Taglit: Birthright Trip is a Compelling Experience

Dear Editor,

Prior to last December, I had never been off-roading in a beat-up, mud-streaked Land Rover. I’d never ridden a camel, nor had I hiked to the ruins of an ancient Roman stronghold. I had never spent the night in the desert; there is something awe-inspiring, humbling, about the vastness of an open sky, the silence of a billion twinkling stars.

These were only a few memories from my Taglit: Birthright trip. What is Taglit? Though advertised simply as “a free trip to Israel,” it meant so much more than that to me. For one, it was a chance to experience another culture in an unprecedented way.

Yes, at times we were tourists. We floated gleefully in the Dead Sea, posed smiling for pictures and browsed the shops at Ben Yehuda Street in Jerusalem just like many other visitors do. For the most part, however, we stopped, observed, listened; we learned from our guides. They emphasized the importance of “witnessing” rather than merely “visiting.” At Rabin Square, we questioned a stranger about the day his prime minister was assassinated, and I was reminded of my father telling me about the day John F. Kennedy was killed. We talked politics on a mountain overlooking Syria. We heard a Holocaust survivor speak at the World Holocaust Center, Yad Vashem.
On our third day in Israel, we were joined by members of the IDF — the Israeli Defense Force — young adults who, like us, were travelling the country to connect with its history and people. We became fast friends, swapping stories and seeing the sights together. I keep in touch with them today. This is a big part of the personal tie that I feel to Israel now. In addition to learning about my heritage, I have met and am linked to people who are my counterparts and friends, across the world.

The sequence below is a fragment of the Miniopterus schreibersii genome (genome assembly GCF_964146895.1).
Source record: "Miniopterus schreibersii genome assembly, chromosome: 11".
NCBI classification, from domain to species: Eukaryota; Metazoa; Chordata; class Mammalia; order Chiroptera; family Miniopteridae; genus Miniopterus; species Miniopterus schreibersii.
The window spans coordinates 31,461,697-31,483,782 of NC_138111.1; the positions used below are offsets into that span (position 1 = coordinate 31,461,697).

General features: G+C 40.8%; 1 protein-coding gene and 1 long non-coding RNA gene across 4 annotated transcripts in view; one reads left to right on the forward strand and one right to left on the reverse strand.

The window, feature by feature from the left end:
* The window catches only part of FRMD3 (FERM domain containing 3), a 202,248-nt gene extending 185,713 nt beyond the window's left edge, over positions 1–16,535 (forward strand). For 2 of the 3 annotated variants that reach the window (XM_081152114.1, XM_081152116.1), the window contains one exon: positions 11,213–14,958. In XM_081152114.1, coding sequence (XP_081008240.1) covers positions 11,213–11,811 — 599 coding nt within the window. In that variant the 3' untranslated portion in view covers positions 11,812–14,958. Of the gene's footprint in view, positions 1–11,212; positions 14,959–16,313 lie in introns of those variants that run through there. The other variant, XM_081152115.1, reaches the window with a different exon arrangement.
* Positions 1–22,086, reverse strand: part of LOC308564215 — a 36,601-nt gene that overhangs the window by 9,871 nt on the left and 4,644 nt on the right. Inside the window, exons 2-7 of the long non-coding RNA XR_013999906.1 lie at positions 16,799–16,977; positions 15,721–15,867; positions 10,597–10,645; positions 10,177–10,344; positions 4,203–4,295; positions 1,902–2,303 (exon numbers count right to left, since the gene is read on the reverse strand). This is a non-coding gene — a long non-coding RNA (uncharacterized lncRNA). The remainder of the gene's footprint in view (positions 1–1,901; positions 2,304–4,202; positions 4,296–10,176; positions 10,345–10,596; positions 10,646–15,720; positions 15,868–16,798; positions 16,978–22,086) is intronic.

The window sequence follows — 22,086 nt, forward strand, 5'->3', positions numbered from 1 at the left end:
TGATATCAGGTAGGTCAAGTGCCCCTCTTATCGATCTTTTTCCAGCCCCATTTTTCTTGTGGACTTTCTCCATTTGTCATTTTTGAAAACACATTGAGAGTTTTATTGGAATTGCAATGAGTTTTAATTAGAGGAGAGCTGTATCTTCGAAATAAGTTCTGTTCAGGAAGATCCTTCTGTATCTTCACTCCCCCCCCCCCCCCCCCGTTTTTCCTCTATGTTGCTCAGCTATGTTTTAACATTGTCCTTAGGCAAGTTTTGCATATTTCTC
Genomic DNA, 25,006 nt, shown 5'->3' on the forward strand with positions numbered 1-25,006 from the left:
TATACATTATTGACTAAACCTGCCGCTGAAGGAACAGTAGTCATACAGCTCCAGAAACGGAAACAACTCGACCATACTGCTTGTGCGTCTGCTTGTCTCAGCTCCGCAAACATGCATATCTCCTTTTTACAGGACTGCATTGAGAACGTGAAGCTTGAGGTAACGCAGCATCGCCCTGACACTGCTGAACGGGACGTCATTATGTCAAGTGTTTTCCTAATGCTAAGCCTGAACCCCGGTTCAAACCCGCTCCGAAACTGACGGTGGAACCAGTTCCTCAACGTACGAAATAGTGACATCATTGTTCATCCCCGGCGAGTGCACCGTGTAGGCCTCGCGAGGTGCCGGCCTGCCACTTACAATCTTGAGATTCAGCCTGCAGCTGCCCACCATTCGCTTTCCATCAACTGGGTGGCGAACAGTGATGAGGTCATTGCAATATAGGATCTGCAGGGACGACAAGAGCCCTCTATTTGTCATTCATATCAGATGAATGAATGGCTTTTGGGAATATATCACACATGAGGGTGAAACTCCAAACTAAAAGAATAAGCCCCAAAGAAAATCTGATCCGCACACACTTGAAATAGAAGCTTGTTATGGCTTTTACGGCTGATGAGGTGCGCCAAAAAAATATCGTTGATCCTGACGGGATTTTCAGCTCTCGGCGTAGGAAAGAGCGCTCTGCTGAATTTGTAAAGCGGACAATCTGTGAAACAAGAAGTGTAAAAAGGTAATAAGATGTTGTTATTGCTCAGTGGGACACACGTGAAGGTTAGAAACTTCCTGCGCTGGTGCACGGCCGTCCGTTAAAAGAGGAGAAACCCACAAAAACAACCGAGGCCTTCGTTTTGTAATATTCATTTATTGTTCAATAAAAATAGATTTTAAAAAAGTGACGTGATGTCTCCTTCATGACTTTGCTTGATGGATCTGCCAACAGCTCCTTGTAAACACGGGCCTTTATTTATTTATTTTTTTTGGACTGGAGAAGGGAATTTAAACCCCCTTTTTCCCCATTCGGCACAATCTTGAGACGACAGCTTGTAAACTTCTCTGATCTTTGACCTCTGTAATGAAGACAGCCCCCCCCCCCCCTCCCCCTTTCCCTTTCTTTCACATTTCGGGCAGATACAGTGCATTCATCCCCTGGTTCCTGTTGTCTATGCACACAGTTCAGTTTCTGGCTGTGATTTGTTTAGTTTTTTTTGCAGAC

Birthright is a once-in-a-lifetime opportunity — and I say that seriously, sincerely. It allowed me to see the beautiful land of Israel; I will never forget the colors of the sunrise over the Negev Desert, or the glittering, teal waters of the Sea of Galilee. I have a newfound appreciation for my own family history. And I will never forget the people that I met on my journey, which includes both my Israeli friends and the others in my Birthright group. Though spread out across California and a few other states, the bonds we formed while overseas keep us close. For all of these reasons, I could not more strongly recommend this life-changing experience.
I traveled with UCSD Hillel. To find out more, visit their site at www.ucsdhillel.org

Miranda Bohm
Senior, Sixth College

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